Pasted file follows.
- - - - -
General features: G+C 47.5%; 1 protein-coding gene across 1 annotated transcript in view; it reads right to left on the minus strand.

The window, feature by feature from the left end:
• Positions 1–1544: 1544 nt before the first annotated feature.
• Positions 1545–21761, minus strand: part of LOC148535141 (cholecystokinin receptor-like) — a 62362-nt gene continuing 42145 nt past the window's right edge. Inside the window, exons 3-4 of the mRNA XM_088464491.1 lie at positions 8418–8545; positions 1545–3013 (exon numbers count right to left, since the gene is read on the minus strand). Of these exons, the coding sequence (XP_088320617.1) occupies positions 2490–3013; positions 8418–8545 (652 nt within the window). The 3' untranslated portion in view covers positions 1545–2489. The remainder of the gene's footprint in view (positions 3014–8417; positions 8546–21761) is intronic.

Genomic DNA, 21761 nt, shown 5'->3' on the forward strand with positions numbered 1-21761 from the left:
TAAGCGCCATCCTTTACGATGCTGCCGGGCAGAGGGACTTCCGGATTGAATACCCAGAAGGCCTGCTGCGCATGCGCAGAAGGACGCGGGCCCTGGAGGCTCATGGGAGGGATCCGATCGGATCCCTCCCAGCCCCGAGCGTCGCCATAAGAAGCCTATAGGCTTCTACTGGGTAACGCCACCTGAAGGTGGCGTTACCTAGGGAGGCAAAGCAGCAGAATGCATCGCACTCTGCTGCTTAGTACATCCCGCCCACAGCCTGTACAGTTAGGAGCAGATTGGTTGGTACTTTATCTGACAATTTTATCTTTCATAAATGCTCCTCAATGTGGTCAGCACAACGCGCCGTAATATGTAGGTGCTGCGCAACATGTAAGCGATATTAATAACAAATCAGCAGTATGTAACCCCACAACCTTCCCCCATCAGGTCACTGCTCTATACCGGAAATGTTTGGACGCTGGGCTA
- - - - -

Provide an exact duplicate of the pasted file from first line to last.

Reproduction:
General features: G+C 47.5%; 1 protein-coding gene across 1 annotated transcript in view; it reads right to left on the minus strand.

The window, feature by feature from the left end:
• Positions 1–1544: 1544 nt before the first annotated feature.
• Positions 1545–21761, minus strand: part of LOC148535141 (cholecystokinin receptor-like) — a 62362-nt gene continuing 42145 nt past the window's right edge. Inside the window, exons 3-4 of the mRNA XM_088464491.1 lie at positions 8418–8545; positions 1545–3013 (exon numbers count right to left, since the gene is read on the minus strand). Of these exons, the coding sequence (XP_088320617.1) occupies positions 2490–3013; positions 8418–8545 (652 nt within the window). The 3' untranslated portion in view covers positions 1545–2489. The remainder of the gene's footprint in view (positions 3014–8417; positions 8546–21761) is intronic.

Genomic DNA, 21761 nt, shown 5'->3' on the forward strand with positions numbered 1-21761 from the left:
TAAGCGCCATCCTTTACGATGCTGCCGGGCAGAGGGACTTCCGGATTGAATACCCAGAAGGCCTGCTGCGCATGCGCAGAAGGACGCGGGCCCTGGAGGCTCATGGGAGGGATCCGATCGGATCCCTCCCAGCCCCGAGCGTCGCCATAAGAAGCCTATAGGCTTCTACTGGGTAACGCCACCTGAAGGTGGCGTTACCTAGGGAGGCAAAGCAGCAGAATGCATCGCACTCTGCTGCTTAGTACATCCCGCCCACAGCCTGTACAGTTAGGAGCAGATTGGTTGGTACTTTATCTGACAATTTTATCTTTCATAAATGCTCCTCAATGTGGTCAGCACAACGCGCCGTAATATGTAGGTGCTGCGCAACATGTAAGCGATATTAATAACAAATCAGCAGTATGTAACCCCACAACCTTCCCCCATCAGGTCACTGCTCTATACCGGAAATGTTTGGACGCTGGGCTA